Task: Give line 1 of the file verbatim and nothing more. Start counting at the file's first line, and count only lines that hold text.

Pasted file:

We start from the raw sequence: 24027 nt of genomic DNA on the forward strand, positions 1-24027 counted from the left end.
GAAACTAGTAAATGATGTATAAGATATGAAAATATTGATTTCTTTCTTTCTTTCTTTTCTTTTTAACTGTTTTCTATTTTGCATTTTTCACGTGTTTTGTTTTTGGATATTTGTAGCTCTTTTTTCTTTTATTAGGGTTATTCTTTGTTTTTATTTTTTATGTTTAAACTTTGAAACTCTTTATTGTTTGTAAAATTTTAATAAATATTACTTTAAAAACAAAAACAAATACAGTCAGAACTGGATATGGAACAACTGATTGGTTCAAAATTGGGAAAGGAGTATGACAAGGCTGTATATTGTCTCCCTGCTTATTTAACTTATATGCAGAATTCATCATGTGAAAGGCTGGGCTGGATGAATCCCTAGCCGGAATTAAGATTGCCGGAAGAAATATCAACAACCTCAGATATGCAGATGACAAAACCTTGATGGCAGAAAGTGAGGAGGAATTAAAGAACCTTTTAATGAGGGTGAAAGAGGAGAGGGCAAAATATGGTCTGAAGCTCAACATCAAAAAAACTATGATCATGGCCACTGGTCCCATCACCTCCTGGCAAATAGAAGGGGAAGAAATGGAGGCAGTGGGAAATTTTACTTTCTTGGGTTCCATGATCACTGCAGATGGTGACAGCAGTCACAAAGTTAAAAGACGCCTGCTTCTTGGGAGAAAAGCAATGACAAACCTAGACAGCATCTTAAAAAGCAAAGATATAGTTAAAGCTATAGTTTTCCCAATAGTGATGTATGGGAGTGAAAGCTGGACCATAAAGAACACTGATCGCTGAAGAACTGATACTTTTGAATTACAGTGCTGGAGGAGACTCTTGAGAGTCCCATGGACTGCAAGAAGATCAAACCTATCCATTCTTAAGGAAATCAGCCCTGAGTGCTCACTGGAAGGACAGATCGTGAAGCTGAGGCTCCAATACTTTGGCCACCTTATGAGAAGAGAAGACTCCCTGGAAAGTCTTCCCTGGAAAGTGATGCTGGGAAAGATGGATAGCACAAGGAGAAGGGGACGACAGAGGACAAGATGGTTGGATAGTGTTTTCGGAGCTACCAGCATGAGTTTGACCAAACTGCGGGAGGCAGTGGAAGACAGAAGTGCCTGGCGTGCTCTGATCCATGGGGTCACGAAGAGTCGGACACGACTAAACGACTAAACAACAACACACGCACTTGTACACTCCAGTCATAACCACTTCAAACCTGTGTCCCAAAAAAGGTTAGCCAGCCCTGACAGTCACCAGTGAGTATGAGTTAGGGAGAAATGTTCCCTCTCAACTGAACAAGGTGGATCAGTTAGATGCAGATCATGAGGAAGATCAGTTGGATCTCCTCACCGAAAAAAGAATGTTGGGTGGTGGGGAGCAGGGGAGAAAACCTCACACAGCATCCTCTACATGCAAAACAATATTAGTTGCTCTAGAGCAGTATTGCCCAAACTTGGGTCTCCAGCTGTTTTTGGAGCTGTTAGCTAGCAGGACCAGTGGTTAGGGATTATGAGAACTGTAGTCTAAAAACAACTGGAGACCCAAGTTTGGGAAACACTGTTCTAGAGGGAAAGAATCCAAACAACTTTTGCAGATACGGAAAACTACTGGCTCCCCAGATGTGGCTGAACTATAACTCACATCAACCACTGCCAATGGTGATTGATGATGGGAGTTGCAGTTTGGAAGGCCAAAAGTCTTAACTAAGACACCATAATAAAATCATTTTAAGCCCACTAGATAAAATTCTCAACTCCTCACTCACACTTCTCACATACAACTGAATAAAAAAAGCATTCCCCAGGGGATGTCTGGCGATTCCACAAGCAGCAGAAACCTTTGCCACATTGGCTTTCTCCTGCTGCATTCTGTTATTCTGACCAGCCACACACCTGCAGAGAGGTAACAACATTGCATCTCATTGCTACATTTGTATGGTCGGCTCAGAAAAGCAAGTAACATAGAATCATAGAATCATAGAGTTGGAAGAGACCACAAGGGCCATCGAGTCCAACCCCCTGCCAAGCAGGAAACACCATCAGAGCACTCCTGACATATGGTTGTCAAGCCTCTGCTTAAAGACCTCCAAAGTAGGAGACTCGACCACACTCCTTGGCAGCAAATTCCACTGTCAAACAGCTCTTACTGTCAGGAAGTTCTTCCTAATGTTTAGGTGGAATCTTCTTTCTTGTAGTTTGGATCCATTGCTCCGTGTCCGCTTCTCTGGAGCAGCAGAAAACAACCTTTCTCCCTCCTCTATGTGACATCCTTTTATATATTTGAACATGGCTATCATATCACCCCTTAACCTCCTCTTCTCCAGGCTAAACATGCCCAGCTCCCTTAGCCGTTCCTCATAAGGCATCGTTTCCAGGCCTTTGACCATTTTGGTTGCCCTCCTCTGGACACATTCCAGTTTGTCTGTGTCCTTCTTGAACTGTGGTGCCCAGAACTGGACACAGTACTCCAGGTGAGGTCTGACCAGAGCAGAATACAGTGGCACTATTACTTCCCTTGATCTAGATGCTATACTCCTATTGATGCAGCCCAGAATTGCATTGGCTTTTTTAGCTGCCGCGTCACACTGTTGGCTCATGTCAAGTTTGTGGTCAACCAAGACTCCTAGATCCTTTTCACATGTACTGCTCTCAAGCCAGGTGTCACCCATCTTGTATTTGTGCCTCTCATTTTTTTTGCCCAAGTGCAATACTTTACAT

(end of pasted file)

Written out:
We start from the raw sequence: 24027 nt of genomic DNA on the forward strand, positions 1-24027 counted from the left end.